Why not a ‘failed’ foreign policy index?

See how countries like the US and its allies rank on it for their recent fiascos in Iraq, Afghanistan.

Syed Mohammad Ali July 01, 2012

While I hardly consider myself an apologist or a conspiracy theorist, I have to admit that I fume every single time the US-based Fund for Peace releases its Failed State Index (FSI). This year was no exception, since once again we saw Pakistan being given another dismal position on the eighth edition of the index, deeming us the 13th most-failed state in the world.

While other countries placed on the index may also feel similarly offended, I will only focus on the case of Pakistan. Pakistan suddenly slipped from 34th position in 2005 — when the index was first created — to ninth position the very next year and has held an unenviable position since then. In both 2009 and 2010, Pakistan took the 10th slot on this index, whereas last year, it was ranked the 12th most-failed state out of 177 countries around the world.

During the present year, it seems that even Nigeria is faring better than us (14th), as is North Korea (22nd) and even Syria (23rd), for that matter.

Let us turn to an examination of the methodology used by the Fund for Peace on the basis of which it ranks states on its index. According to this organisation’s own website, the main data collection method is content analysis (electronic scanning), which relies on online English language publications worldwide. These are then supplemented by quantitative data from the World Bank, UN agencies and also the ‘all-knowing’ CIA World Factbook to score countries on 12 social, economic and political/military indicators, on the basis of which these countries are then ranked. It is unclear, however, how qualitative and quantitative data is merged and how the discrepancies within it are resolved.

The emerging results are apparently also “critically reviewed” by experts to provide what the Fund for Peace describes as “greatest accuracy”.  One wonders who these experts are and the extent to which they are neutral. Perhaps, it is experts like Robert Kaplan, who in his recent Foreign Policy article (in a magazine which collaborates on the FSI with The Fund for Peace) writes: “Only the worst African hellholes, Afghanistan, Haiti, Yemen, and Iraq rank higher on this year’s Failed State Index [than Pakistan]”.  He describes Pakistan as being “India-obsessed” and considers vast amounts of its territory dominated by tribes, “defined by a near-universal male participation in organised violence” despite the presence of an “over-bearing army”.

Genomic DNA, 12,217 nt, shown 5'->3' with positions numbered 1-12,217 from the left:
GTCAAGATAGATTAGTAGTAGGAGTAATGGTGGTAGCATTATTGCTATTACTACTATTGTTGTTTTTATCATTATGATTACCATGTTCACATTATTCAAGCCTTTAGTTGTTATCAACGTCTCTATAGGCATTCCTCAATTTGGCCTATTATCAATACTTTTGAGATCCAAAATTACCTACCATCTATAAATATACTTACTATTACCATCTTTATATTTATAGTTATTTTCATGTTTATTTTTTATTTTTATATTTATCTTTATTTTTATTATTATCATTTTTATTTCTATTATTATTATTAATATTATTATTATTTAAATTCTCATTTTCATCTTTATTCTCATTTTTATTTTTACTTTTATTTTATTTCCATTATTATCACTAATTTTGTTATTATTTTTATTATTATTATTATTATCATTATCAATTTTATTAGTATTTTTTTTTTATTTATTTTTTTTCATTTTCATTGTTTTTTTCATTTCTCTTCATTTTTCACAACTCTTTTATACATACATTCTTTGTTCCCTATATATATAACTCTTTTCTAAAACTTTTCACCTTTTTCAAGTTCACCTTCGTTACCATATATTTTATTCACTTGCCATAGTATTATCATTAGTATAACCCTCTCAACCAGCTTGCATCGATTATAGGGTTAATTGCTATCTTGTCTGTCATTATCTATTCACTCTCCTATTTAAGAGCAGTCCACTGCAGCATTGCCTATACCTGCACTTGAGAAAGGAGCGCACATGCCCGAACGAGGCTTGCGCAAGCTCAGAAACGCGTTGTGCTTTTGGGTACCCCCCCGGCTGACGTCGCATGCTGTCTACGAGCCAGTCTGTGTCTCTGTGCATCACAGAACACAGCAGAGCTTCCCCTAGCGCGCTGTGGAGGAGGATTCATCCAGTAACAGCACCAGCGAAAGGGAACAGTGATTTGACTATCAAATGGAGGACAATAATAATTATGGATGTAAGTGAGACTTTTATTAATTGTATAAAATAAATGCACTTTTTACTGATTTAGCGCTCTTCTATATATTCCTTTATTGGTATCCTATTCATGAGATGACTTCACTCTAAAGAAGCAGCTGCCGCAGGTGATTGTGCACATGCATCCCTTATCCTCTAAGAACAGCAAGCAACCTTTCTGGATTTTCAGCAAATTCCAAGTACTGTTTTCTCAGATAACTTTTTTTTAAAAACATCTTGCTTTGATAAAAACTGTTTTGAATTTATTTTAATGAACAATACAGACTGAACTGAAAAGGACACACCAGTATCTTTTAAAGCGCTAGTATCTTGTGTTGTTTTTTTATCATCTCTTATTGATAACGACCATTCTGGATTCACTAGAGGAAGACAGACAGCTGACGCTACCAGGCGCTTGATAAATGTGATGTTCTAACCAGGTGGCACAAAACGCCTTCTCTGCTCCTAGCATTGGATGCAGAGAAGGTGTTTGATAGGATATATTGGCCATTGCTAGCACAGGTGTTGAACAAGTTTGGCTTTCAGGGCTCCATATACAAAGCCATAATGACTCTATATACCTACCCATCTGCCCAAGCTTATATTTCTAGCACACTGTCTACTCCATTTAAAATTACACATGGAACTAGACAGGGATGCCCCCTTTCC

Despite this provocative rhetoric, however, Kaplan goes on to argue (in the same article mentioned above) that Pakistan does have geographic logic. He, in fact, goes on at great length to describe the history and geography, which impelled the drive to create a separate Muslim state anchored in the subcontinent’s northwest. This latter analysis, however, has been largely ignored by numerous papers around the world, which have instead chosen to highlight the condescending statements of Kaplan’s article. One wonders how many of these secondary sources will be picked up by the content analysis exercise of the Failed State Index to provide the basis of assessing Pakistan’s ranking for the upcoming year.

At best, such a ranking does no more than reinforce stereotypes. It certainly makes citizens of countries, described in such pejorative terms, very upset and offended.

The press attaché at the Embassy of Pakistan in Washington has taken notice of the Failed State Index ranking and methodology, which has failed to capture Pakistan’s strengths while it exaggerates its perceived weaknesses.

Having the luxury of being much less diplomatic, I would in fact like to suggest that someone should come up with a ‘failed foreign policy index’ and see how countries like the US and its allies rank on it for their recent fiascos in Iraq, Afghanistan and the larger mess such interventions have created for the broader region.

Published in The Express Tribune, July 2nd, 2012.


Hunter punter | 9 years ago | Reply

@kaalchakra: Fully agree with you! first Pak defeated USSR, and now it has defeated USA and got apology. Not just that, pak has been magnamimous and offered to open Supply routes at no charges!! That is sign of a powerful( not in electricity sense!) nuke country, and leader of islamic world!! Now everyone will fill pak coffers as they are scared of defeat!

aviratam | 9 years ago | Reply

@kaalchakra so what have you been smoking?

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